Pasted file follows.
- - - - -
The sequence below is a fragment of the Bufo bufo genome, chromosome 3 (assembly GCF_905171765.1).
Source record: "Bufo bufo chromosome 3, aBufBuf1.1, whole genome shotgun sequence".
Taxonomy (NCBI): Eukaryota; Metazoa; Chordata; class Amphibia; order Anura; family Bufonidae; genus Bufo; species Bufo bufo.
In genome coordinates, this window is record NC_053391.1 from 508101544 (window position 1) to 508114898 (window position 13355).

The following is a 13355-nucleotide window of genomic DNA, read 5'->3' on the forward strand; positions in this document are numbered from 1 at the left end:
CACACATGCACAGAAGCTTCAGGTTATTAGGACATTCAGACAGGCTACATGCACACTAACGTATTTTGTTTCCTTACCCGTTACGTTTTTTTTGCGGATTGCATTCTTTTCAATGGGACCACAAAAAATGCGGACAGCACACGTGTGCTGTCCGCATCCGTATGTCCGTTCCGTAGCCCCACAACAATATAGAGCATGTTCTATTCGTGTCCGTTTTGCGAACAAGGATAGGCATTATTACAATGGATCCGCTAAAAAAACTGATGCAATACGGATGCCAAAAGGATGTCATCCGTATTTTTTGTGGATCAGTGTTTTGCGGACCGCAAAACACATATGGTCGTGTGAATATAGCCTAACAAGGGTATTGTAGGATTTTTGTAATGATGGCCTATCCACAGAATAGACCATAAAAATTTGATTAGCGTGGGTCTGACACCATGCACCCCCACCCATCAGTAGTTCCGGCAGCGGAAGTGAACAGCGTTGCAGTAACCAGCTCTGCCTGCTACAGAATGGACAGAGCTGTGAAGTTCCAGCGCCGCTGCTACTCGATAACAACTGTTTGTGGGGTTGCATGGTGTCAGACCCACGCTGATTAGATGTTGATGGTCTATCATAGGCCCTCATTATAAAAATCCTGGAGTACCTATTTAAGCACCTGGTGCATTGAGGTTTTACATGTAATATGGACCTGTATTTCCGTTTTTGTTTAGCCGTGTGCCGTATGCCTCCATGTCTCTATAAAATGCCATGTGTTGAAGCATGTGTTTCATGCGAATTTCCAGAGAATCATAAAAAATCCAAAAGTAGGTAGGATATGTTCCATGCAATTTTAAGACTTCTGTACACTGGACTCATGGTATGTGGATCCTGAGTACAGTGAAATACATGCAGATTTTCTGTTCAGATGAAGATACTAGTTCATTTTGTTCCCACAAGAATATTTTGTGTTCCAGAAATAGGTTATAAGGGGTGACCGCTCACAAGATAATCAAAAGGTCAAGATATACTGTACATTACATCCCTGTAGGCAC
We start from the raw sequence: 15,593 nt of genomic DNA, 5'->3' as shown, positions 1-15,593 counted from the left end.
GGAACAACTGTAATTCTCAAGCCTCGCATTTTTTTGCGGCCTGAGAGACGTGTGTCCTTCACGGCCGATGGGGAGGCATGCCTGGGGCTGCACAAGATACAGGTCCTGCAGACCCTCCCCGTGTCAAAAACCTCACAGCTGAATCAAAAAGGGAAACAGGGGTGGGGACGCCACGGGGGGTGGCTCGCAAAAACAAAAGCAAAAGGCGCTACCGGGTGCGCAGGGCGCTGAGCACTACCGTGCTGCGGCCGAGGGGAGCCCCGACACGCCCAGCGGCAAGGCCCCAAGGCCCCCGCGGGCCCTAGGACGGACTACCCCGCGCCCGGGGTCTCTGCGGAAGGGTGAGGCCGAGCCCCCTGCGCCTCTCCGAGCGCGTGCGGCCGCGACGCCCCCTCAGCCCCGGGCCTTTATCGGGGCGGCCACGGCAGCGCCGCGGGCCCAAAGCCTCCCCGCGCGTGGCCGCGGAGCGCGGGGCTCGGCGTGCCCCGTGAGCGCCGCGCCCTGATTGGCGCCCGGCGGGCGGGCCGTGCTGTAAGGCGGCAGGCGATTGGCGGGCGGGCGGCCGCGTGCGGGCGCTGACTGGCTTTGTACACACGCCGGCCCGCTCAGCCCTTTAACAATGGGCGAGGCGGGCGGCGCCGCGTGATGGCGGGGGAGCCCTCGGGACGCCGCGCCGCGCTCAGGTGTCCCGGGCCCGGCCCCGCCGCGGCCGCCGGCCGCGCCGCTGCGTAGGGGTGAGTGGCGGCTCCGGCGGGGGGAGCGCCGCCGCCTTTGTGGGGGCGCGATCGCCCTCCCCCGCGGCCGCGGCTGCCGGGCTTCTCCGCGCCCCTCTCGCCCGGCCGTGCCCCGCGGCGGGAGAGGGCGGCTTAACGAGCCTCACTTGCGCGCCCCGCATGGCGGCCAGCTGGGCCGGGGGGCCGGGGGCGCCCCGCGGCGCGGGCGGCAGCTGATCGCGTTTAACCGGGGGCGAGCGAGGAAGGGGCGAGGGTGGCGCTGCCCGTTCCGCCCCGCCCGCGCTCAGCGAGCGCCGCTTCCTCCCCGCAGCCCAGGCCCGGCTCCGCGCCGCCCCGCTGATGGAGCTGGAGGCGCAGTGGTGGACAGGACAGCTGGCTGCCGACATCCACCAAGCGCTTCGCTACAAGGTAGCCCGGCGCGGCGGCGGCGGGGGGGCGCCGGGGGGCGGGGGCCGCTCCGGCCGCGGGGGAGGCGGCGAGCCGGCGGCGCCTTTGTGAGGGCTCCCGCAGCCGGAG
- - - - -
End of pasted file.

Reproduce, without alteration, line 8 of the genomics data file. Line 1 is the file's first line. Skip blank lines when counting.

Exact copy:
GGAACAACTGTAATTCTCAAGCCTCGCATTTTTTTGCGGCCTGAGAGACGTGTGTCCTTCACGGCCGATGGGGAGGCATGCCTGGGGCTGCACAAGATACAGGTCCTGCAGACCCTCCCCGTGTCAAAAACCTCACAGCTGAATCAAAAAGGGAAACAGGGGTGGGGACGCCACGGGGGGTGGCTCGCAAAAACAAAAGCAAAAGGCGCTACCGGGTGCGCAGGGCGCTGAGCACTACCGTGCTGCGGCCGAGGGGAGCCCCGACACGCCCAGCGGCAAGGCCCCAAGGCCCCCGCGGGCCCTAGGACGGACTACCCCGCGCCCGGGGTCTCTGCGGAAGGGTGAGGCCGAGCCCCCTGCGCCTCTCCGAGCGCGTGCGGCCGCGACGCCCCCTCAGCCCCGGGCCTTTATCGGGGCGGCCACGGCAGCGCCGCGGGCCCAAAGCCTCCCCGCGCGTGGCCGCGGAGCGCGGGGCTCGGCGTGCCCCGTGAGCGCCGCGCCCTGATTGGCGCCCGGCGGGCGGGCCGTGCTGTAAGGCGGCAGGCGATTGGCGGGCGGGCGGCCGCGTGCGGGCGCTGACTGGCTTTGTACACACGCCGGCCCGCTCAGCCCTTTAACAATGGGCGAGGCGGGCGGCGCCGCGTGATGGCGGGGGAGCCCTCGGGACGCCGCGCCGCGCTCAGGTGTCCCGGGCCCGGCCCCGCCGCGGCCGCCGGCCGCGCCGCTGCGTAGGGGTGAGTGGCGGCTCCGGCGGGGGGAGCGCCGCCGCCTTTGTGGGGGCGCGATCGCCCTCCCCCGCGGCCGCGGCTGCCGGGCTTCTCCGCGCCCCTCTCGCCCGGCCGTGCCCCGCGGCGGGAGAGGGCGGCTTAACGAGCCTCACTTGCGCGCCCCGCATGGCGGCCAGCTGGGCCGGGGGGCCGGGGGCGCCCCGCGGCGCGGGCGGCAGCTGATCGCGTTTAACCGGGGGCGAGCGAGGAAGGGGCGAGGGTGGCGCTGCCCGTTCCGCCCCGCCCGCGCTCAGCGAGCGCCGCTTCCTCCCCGCAGCCCAGGCCCGGCTCCGCGCCGCCCCGCTGATGGAGCTGGAGGCGCAGTGGTGGACAGGACAGCTGGCTGCCGACATCCACCAAGCGCTTCGCTACAAGGTAGCCCGGCGCGGCGGCGGCGGGGGGGCGCCGGGGGGCGGGGGCCGCTCCGGCCGCGGGGGAGGCGGCGAGCCGGCGGCGCCTTTGTGAGGGCTCCCGCAGCCGGAG